This article presents a semiotic visual analysis of 48 sperm donors’ baby photos from six of the largest American sperm banks, using Kress and Van Leeuwen’s method of ‘reading images’ described in Reading Images: The Grammar of Visual Design (2006). Donor baby photos, conceptualized as self-advertisements, serve to engage prospective sperm users because of their liminal nature. The following issues are addressed: How do sperm donors use baby photos to transmit messages to prospective recipients? What are the cultural values conveyed via the photos? Is there a correspondence between donors’ verbal narratives and meanings encoded in baby photos? Furthermore, a new category of ‘chosen/selected’ images is proposed for classifying photos that were neither made for the purpose of the study nor found by the researcher. The photo selection is strategic and serves to engage sperm recipients in imaginary relations with donors. Furthermore, subversive messages tacitly transmitted in baby photos desemiotize some of the stated values in the verbal narratives.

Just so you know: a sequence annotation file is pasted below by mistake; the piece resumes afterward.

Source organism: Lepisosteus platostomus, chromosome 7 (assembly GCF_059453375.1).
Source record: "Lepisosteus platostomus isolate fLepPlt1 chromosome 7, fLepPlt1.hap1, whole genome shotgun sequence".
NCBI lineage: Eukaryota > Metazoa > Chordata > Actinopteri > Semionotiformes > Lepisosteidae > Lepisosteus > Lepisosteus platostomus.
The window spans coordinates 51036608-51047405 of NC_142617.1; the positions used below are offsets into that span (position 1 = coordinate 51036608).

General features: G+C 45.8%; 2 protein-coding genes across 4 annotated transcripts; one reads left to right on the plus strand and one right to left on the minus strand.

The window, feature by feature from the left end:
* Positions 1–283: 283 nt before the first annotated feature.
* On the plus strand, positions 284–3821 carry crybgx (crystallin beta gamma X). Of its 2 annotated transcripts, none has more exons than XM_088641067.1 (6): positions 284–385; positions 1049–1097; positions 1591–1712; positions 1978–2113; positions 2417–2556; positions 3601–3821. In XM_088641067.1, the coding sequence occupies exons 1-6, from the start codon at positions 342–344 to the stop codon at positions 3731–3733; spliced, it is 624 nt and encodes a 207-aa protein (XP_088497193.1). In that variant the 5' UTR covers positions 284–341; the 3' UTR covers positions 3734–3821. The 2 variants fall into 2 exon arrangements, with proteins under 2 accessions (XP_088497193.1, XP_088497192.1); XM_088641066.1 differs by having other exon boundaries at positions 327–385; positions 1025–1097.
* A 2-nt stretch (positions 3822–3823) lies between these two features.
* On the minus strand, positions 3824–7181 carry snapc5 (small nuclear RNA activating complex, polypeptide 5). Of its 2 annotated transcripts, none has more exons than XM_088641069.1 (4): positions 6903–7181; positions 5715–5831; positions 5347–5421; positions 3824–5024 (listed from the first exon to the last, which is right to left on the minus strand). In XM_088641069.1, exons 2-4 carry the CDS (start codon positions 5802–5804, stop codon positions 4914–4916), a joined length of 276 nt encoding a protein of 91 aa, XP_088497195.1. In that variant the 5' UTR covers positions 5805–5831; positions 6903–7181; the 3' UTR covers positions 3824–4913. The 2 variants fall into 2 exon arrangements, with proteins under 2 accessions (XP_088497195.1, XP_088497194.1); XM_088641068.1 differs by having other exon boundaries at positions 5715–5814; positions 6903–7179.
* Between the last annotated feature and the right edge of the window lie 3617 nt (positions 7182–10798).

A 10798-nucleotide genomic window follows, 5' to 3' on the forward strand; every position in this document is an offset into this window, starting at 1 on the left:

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© 2016, © The Author(s) 2016.
- baby photo
- hyperpersonal communication
- sperm donor